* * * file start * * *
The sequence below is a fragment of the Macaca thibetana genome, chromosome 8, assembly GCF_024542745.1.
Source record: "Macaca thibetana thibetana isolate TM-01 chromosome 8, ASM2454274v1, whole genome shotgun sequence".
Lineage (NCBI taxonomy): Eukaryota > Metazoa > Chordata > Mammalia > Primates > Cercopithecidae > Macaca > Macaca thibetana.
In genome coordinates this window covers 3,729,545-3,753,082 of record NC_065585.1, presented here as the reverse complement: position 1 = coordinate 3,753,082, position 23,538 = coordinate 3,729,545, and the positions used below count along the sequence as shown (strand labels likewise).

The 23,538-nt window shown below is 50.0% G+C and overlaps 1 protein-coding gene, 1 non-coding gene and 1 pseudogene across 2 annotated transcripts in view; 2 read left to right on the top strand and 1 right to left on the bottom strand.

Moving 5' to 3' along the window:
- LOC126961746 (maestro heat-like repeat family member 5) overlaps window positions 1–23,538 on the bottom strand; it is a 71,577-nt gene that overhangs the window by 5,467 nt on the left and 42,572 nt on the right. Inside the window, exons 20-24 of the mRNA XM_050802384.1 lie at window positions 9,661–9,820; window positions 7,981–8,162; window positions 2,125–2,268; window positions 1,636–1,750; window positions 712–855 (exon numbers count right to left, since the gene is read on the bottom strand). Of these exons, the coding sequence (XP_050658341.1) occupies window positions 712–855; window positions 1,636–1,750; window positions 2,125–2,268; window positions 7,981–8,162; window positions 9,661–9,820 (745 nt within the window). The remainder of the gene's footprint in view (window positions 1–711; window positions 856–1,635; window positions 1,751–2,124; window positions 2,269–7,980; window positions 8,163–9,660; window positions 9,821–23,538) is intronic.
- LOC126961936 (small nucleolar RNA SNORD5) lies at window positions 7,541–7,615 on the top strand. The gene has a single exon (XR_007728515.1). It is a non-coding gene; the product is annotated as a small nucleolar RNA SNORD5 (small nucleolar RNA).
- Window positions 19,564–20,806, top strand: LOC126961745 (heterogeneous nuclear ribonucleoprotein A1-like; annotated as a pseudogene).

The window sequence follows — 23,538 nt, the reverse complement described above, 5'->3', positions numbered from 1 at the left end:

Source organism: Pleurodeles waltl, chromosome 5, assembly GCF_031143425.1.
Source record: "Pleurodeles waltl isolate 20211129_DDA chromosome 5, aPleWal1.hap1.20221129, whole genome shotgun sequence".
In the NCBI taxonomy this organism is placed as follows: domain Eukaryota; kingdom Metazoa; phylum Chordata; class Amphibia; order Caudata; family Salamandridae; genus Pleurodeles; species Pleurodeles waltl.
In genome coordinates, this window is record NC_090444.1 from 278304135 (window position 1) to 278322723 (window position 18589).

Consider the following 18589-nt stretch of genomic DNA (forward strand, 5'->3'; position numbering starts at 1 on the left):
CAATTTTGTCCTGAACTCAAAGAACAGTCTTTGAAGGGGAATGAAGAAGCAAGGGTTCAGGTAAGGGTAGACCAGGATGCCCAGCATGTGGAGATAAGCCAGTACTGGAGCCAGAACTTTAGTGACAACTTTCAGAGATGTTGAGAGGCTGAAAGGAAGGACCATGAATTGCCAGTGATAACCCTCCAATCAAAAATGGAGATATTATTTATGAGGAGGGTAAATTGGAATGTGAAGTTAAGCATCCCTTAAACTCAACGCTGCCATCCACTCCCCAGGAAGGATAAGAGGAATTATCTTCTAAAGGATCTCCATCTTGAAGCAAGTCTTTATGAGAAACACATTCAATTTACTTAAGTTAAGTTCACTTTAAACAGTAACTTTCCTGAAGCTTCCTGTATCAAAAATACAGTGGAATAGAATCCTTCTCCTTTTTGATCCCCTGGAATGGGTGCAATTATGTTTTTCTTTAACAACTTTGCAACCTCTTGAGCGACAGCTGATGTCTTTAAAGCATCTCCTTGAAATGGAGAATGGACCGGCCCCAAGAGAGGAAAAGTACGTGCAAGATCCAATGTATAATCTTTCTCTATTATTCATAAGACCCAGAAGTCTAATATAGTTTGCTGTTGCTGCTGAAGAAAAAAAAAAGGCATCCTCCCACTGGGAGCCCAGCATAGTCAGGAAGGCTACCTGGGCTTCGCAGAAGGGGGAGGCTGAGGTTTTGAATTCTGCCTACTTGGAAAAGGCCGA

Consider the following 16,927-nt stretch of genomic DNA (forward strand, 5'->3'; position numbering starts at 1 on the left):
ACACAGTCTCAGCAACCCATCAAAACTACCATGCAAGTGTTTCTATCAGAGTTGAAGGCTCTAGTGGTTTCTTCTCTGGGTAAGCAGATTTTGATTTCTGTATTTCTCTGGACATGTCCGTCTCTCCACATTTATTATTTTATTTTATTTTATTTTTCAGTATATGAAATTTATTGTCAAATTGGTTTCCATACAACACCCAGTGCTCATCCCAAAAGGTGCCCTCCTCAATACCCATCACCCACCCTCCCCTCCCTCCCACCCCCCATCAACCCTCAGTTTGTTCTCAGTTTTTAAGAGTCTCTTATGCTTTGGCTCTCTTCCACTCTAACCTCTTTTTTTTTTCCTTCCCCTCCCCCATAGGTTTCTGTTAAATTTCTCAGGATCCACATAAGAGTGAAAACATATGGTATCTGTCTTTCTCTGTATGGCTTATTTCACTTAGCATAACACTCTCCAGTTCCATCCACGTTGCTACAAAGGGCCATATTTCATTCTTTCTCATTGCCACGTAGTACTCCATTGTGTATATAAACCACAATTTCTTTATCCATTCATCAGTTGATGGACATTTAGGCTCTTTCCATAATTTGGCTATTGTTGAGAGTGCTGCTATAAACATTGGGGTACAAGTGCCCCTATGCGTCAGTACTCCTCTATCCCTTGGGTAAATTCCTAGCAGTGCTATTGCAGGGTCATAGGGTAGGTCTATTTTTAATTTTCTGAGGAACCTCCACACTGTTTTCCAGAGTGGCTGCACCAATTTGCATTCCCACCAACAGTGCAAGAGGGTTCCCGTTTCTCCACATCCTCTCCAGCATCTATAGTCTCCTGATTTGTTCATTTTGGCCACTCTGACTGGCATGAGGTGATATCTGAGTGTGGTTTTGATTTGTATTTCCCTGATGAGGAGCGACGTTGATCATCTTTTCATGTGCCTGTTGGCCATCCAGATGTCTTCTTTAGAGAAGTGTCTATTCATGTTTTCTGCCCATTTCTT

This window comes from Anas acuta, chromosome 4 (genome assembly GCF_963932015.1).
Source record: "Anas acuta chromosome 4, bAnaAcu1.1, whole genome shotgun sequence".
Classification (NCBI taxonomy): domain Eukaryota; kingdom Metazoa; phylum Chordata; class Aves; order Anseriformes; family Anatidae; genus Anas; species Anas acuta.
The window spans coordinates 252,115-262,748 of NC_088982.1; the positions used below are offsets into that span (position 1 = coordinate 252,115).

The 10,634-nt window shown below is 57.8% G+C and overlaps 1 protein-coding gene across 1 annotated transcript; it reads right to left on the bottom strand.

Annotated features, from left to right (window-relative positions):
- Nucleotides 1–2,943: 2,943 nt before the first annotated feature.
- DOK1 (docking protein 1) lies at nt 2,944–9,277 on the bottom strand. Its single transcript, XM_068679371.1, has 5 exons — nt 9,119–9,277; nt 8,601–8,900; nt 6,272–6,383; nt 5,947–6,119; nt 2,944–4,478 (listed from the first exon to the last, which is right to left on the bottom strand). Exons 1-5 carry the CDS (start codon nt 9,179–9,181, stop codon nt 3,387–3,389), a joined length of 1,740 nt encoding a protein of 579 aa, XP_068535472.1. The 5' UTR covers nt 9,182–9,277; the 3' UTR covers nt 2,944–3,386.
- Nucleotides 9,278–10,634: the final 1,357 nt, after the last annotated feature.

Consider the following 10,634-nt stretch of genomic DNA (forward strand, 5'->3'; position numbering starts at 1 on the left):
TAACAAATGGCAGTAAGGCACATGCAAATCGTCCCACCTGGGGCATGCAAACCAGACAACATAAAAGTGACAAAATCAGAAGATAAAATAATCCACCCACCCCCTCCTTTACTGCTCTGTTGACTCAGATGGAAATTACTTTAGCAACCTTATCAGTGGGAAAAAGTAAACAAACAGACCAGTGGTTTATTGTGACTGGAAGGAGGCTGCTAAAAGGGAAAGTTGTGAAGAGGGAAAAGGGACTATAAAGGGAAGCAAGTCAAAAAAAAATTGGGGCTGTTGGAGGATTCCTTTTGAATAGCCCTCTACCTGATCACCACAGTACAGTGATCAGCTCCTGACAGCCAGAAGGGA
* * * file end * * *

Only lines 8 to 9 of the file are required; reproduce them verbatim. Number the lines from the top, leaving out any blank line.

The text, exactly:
- LOC126961936 (small nucleolar RNA SNORD5) lies at window positions 7,541–7,615 on the top strand. The gene has a single exon (XR_007728515.1). It is a non-coding gene; the product is annotated as a small nucleolar RNA SNORD5 (small nucleolar RNA).
- Window positions 19,564–20,806, top strand: LOC126961745 (heterogeneous nuclear ribonucleoprotein A1-like; annotated as a pseudogene).